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the world goes on

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The thing about Canada was that it was fucking big.

Shaun had no idea how big it was until they were driving through the expanse of Alberta, the AM radio band droning out the weather report and reminders about the Mountie-protected areas humans should make sure to traverse. The sky was a mottled blue-black in front of him, and George was half-asleep with her head against the window.

Shit, he thought. What the fuck are we doing here.

George had a plan, though, because George always had a plan. Vancouver Island, after the Rising, had lost most of its population to a poorly timed ferry and general fleeing to the mainland. Thirty-five years later, there were a few small pockets of stubborn families dotted around the island, but for the most part, there was little human interaction apart from the occasional Mountie patrol.

There were still homes near the Park Reserve on the Western Coast, homes that had never been reclaimed after the Rising, dusty and stale with pictures on the mantel. It was easy enough to secure one from a realtor operating out of Vancouver, getting a T3 line, decontamination/security package, and a generator in place before they even arrived. They had to make nice with the local officials, but it was easy enough to assure them that George and Shaun Mason (or "yes-those-people-from-the-news") were only here to stay quiet, remote, and off the radar.

It was also entirely true.

They had never planned to be completely disconnected, but they had both given themselves over and over and over again to their work. Months went by, and the only person they talked to other than the Mounties and the clerk at the Post Office was Mahir. Even that was decidedly analogue, postcards relayed through proxies in other cities. They didn't want to put Mahir in a position to know anything, for all they wanted to keep him aware that they were alive, and safe.

Maggie had gifted them with perpetual satellite access, and while she could have easily pinpointed them through that uplink, Shaun didn't think she ever would. He and George watched the site in her hands, and Mahir's, and it was different--less polemic, less prone to Darwinist dramatics of both the Irwin and non-Irwin varieties--but if nothing else, she was too busy to spend that much time tracking them down. After the End Times blew up after they peaced out, rivaling their competitors for any story they broke in unique visitors and time spent on sight. Shaun was absurdly proud whenever George showed him the numbers, drawn from her backdoor-backdoor ghost account.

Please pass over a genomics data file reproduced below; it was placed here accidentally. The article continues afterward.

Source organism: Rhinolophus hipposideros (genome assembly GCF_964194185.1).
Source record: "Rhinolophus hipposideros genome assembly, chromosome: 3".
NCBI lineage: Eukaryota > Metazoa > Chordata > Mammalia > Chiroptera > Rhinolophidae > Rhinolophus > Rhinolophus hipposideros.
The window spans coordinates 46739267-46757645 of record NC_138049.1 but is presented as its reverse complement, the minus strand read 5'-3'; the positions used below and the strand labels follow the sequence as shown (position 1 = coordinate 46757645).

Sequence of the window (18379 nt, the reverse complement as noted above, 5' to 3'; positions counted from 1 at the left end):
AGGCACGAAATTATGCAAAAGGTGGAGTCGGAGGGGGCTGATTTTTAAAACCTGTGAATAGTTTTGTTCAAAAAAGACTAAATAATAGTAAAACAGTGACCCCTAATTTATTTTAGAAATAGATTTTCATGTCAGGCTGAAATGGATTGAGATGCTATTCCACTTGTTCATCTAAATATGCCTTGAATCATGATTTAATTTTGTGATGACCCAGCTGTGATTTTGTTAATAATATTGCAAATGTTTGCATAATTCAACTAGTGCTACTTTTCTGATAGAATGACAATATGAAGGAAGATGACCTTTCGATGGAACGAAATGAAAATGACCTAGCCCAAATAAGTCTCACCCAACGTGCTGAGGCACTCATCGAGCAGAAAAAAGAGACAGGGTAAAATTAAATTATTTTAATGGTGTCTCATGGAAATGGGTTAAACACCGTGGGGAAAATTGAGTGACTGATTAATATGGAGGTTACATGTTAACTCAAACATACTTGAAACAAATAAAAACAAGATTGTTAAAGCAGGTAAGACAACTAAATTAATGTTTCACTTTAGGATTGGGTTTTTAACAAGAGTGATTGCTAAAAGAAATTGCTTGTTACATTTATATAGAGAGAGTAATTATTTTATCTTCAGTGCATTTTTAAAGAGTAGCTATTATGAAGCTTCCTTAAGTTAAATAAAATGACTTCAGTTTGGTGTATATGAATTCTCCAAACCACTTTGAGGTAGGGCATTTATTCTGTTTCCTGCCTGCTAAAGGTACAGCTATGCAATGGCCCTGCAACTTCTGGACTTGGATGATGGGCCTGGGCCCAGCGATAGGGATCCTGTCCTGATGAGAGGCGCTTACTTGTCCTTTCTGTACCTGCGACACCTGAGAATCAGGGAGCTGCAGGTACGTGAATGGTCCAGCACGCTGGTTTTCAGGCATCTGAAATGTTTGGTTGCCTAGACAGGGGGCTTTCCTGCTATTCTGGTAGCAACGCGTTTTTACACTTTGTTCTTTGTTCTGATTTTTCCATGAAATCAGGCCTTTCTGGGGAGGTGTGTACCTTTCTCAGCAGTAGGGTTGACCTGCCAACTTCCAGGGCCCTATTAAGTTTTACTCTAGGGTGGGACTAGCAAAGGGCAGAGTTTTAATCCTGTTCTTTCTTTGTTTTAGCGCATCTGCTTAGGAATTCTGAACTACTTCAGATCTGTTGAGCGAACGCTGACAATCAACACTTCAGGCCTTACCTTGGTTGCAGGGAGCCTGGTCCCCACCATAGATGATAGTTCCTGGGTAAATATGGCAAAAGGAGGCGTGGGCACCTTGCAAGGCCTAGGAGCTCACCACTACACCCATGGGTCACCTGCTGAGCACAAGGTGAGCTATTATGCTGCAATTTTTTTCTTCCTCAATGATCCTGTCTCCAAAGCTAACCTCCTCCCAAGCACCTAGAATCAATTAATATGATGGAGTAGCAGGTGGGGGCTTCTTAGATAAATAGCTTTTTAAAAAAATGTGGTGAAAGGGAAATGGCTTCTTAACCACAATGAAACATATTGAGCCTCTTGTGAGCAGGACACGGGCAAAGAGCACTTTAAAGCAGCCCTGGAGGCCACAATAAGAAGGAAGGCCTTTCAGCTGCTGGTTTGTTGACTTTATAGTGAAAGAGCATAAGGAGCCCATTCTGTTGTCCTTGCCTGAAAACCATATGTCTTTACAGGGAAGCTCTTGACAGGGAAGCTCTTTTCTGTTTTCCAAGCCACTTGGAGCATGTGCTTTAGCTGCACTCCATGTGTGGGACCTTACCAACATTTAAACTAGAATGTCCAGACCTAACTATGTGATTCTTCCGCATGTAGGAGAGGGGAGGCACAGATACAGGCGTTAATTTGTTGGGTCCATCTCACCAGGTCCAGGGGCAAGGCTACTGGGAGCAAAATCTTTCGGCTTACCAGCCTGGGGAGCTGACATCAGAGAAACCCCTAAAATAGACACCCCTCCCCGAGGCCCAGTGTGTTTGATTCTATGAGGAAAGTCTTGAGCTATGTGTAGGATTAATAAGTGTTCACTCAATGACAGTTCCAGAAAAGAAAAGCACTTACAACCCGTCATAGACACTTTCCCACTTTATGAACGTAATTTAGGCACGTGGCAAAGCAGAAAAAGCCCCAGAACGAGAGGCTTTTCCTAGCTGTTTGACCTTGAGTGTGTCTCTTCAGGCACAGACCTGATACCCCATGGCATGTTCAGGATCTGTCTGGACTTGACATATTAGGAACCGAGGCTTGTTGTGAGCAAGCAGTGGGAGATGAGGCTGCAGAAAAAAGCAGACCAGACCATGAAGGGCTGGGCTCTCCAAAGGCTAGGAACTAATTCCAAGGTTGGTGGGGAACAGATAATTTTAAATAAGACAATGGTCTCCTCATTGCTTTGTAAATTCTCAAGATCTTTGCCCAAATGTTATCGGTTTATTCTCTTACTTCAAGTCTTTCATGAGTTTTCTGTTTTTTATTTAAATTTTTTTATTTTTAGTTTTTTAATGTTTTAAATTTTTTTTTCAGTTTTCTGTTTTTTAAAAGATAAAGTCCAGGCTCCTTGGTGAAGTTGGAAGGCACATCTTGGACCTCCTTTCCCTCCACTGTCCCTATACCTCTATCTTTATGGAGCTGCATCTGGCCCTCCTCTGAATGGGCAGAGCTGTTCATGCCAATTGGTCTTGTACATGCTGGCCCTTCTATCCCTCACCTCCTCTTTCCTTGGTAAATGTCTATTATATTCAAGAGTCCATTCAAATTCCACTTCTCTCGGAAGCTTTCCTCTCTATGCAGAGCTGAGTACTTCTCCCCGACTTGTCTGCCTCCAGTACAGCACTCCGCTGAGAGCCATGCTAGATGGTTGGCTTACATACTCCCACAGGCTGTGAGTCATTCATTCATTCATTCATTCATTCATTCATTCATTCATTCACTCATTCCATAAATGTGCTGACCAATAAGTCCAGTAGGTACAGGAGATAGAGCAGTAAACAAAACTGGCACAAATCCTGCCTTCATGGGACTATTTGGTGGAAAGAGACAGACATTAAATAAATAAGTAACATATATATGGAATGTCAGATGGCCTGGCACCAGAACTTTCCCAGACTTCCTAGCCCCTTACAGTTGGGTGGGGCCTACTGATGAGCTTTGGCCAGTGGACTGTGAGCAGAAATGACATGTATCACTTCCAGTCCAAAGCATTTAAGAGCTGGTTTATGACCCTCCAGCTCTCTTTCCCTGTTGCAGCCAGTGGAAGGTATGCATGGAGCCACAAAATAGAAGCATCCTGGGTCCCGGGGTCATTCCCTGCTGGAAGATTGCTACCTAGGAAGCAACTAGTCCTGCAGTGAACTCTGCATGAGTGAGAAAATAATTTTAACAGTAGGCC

For the most part, though, they read, and slept, and fucked, and made out like they had when they were teenagers--only this time there was less of a chance that one of Masons had put a remote camera in the garage "just to see if anything interesting happened to show the viewers." It was nice. It was weird. They had to figure out how to do stuff with each other all over again. George's hymen was intact, which was an uncomfortable, unlooked-for discovery. Shaun still had nightmares about George dying--not to mention Bonus George still narrating in his head--and he hated how often he thought George, gently shaking him awake from the dreams, was some kind of fucked up ghost.

But there were also days when, seriously, a zombie elk shambled into their territory, and Shaun and a couple rangers had to take the fucker out. It was a Roosevelt elk, he learned, almost 400 kg and a crazy fucker, too. The rangers said the bears were all gone now, but they went quiet when Shaun asked about the wolves.

Not many people would bother them here, with zombie wolves. Vancouver Island was help and hazard all at once.

George liked to sit on the porch, facing the westward ocean with a fleece blanket and her tablet. There were concentric rings where her cans of Coke always sat. It rained, for much of the year, but they liked it better than the Bay. It felt more like home than Berkeley ever had, because it was theirs. They'd earned it, and they'd made it for themselves.

This night, their field reports sent in through encrypted proxies for Mahir to post and Shaun's twice-daily security check completed, he joined George where she was sitting in her usual spot, Coke condensating in her hand, tablet and keyboard discarded next to her. She smiled at him when he moved them to the coffee table and sat down next to her, tucking himself in close and pulling the blanket over his legs.

"Do you think there's zombie sharks?" he asked, swinging an arm over her shoulders and pulling her close to him.

"Didn't Shannon Abbey do some experimentation on aquatic animals?" George asked, resting her head on Shaun's shoulder.

"She did," Shaun said, "and don't get me wrong, a zombie squid is something I used to dream of when I was a kid, but sharks. That shit would be crazy. Maybe I should learn how to dive."

He heard George's smile in her voice. "Maybe you should learn how to operate submersible robots," she suggested, and actually, that was a pretty fucking cool-ass idea.

"George--" he said, and she cut him off, squeezing his knee companionably.

"I have a couple vendors for you," she said, and Shaun fist pumped with his free hand.

"Anything interesting from the rest of the world?" he asked idly, threading his fingers through her longish hair. She'd started to grow it out after they came here; there weren't that many reasons to go outside of their house, and Shaun loved the way she reacted when he played with it. He worshipped the way she reacted when he pulled at it when he was fucking her.

"Not really," she said, which was a lie and the truth all at the same time. They fell silent, looking out over the edge of the world, their quiet, beating hearts pulsing in time.